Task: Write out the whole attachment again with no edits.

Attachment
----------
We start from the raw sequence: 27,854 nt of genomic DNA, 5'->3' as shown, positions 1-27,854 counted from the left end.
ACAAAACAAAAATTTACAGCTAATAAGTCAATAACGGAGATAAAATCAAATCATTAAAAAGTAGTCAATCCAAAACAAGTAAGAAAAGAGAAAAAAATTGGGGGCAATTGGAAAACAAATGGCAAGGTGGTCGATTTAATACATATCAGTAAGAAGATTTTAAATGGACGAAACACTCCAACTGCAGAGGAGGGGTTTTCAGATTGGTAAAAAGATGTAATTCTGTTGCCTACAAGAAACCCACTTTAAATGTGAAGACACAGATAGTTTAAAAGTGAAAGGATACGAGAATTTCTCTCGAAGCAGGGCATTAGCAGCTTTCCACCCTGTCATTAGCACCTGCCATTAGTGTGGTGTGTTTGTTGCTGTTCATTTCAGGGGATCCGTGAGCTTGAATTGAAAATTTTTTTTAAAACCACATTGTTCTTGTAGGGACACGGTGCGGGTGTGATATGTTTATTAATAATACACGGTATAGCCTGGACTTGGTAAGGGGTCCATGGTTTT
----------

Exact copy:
We start from the raw sequence: 27,854 nt of genomic DNA, 5'->3' as shown, positions 1-27,854 counted from the left end.
ACAAAACAAAAATTTACAGCTAATAAGTCAATAACGGAGATAAAATCAAATCATTAAAAAGTAGTCAATCCAAAACAAGTAAGAAAAGAGAAAAAAATTGGGGGCAATTGGAAAACAAATGGCAAGGTGGTCGATTTAATACATATCAGTAAGAAGATTTTAAATGGACGAAACACTCCAACTGCAGAGGAGGGGTTTTCAGATTGGTAAAAAGATGTAATTCTGTTGCCTACAAGAAACCCACTTTAAATGTGAAGACACAGATAGTTTAAAAGTGAAAGGATACGAGAATTTCTCTCGAAGCAGGGCATTAGCAGCTTTCCACCCTGTCATTAGCACCTGCCATTAGTGTGGTGTGTTTGTTGCTGTTCATTTCAGGGGATCCGTGAGCTTGAATTGAAAATTTTTTTTAAAACCACATTGTTCTTGTAGGGACACGGTGCGGGTGTGATATGTTTATTAATAATACACGGTATAGCCTGGACTTGGTAAGGGGTCCATGGTTTT